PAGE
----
• Starting on the passenger side, remove the screw near the lower vent, pull the pannel off, and remove the screw under it (note these have torx heads):
  • Moving to the drivers side, remove the two allen bolts in the foot rest section and the screw near the vent, pull the pannel off and remove the screw under it (again a torx head):
  • Lift the cup holder non-slip bases and remove the nuts below them:
  • Pull the rear most section directly back and remove. Take care not to loose the small cap under the handbrake handle which will drop out:
  • Remove the bolt that is exposed and pull the front section clear gently since the electrical outlet and USB cables are secured to the underside:
  • Remove the electrical connections. The USB plug is removed but rotating the blue 'handle' about 90 degrees:
  • Pull out the two sponge pieces under the ventilation system.

Removal of Interscope Subwoofer (where fitted)

The speaker is secured by three bolts. These are simply removed, the wiring plug disconnected, and the unit lifted out:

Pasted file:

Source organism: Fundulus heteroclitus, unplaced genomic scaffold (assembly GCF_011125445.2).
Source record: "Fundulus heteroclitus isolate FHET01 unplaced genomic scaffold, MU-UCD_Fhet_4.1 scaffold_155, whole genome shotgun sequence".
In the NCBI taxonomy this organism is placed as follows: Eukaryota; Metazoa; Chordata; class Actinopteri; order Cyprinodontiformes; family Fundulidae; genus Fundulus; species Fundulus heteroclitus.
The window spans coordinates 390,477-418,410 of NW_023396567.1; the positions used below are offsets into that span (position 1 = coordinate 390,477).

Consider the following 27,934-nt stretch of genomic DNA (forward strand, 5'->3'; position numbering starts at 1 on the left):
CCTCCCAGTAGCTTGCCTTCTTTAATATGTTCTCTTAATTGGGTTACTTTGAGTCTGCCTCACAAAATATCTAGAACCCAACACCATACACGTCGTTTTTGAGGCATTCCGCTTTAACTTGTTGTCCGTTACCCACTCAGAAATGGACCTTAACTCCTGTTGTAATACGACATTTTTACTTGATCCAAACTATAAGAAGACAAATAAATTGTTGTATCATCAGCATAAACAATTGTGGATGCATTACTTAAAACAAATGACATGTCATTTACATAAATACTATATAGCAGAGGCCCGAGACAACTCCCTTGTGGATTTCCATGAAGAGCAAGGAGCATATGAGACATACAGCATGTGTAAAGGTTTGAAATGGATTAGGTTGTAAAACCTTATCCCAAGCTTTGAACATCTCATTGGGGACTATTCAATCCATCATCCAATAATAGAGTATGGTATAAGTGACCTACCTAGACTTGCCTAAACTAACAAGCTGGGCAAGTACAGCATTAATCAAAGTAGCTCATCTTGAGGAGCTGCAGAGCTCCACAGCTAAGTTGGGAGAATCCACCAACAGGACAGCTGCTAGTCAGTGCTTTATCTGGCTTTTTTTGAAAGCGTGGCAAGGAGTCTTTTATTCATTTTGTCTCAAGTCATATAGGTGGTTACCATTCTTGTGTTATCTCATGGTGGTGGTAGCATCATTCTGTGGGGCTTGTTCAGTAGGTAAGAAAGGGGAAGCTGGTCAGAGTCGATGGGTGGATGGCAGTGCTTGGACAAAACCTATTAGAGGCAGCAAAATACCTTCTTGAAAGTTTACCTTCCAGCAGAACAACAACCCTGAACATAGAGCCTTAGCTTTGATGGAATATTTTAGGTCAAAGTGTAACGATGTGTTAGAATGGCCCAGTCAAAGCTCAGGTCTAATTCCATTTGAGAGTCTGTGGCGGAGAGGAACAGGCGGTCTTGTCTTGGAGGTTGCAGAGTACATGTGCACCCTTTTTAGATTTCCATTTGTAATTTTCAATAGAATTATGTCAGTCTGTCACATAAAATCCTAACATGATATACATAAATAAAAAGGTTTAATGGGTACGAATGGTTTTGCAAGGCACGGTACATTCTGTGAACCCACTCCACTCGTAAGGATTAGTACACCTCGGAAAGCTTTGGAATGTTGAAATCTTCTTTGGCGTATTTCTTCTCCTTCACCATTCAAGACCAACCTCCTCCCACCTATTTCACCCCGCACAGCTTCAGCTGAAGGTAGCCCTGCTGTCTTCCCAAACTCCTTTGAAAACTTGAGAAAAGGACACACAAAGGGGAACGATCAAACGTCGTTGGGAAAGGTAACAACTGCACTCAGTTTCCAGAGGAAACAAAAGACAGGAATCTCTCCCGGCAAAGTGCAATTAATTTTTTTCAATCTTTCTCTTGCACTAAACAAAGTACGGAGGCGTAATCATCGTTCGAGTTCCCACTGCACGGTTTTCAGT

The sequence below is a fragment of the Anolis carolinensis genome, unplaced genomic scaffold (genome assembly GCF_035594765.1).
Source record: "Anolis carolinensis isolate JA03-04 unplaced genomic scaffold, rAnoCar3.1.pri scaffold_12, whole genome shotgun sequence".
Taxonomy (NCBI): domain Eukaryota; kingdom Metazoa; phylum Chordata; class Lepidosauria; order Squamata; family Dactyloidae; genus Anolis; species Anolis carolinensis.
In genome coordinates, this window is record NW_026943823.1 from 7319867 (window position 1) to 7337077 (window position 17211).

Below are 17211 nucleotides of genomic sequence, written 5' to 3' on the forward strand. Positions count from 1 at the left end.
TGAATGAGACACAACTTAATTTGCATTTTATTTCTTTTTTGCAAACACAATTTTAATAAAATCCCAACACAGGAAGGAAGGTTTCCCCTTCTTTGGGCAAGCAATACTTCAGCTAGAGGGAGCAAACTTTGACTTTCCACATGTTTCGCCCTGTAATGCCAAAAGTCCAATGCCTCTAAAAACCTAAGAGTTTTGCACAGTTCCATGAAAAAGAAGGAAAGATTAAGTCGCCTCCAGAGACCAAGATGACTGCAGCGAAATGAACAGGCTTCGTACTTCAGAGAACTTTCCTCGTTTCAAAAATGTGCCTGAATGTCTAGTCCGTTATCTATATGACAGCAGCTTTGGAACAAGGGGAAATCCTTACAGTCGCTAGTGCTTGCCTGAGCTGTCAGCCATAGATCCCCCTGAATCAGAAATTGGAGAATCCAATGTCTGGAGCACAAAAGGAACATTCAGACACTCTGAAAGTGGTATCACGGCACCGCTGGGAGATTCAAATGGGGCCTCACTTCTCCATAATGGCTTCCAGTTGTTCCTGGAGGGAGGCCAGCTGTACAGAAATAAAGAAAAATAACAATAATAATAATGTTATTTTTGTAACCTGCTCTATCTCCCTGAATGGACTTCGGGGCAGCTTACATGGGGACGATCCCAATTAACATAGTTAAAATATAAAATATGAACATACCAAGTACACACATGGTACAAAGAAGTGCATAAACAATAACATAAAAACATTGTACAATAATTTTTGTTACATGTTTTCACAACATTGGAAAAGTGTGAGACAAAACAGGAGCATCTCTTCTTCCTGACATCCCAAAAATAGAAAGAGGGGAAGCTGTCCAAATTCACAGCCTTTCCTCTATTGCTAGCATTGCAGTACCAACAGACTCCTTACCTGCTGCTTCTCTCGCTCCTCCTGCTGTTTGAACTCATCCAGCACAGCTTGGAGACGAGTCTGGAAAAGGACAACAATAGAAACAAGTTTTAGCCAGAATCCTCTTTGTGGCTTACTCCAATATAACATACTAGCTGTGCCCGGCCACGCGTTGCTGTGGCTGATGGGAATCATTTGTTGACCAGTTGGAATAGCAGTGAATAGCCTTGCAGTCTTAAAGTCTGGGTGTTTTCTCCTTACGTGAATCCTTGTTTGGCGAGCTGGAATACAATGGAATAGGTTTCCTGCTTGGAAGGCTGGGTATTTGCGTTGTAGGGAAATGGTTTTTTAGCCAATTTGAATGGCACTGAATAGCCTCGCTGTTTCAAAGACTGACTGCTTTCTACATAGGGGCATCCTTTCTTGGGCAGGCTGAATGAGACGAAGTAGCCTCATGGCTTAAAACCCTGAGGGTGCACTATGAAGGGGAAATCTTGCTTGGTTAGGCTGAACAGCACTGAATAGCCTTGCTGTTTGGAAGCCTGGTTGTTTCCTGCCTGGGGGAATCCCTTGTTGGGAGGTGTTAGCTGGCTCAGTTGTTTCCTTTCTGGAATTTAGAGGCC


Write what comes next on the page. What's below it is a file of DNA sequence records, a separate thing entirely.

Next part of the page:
Removal of the Carpet

The complete carpet can now be removed. Since the carpet was originally fitted before the dashboard, a few small cuts are required, all best accomplished from the passenger side:
  • under the dash, the the very front most section (this is best accomplished from the passenger side);
  • under the dash, under the ventilation outlets; and
  • the thin strip in front of the handbrake.
These will be totally covered once the trims are refitted. Use a sharp Stanley knife, taking extreme care to avoid any cables under the carpet.

A throttle stop must also be removed, this simply unscrews, and where air conditioning is fitted, the condensate drain tube must be disconnected from the base of the evaporator (near the foot rest on the drivers side):


The carpet can now be lifted clear, taking care to avoid snagging the remaining centre sections.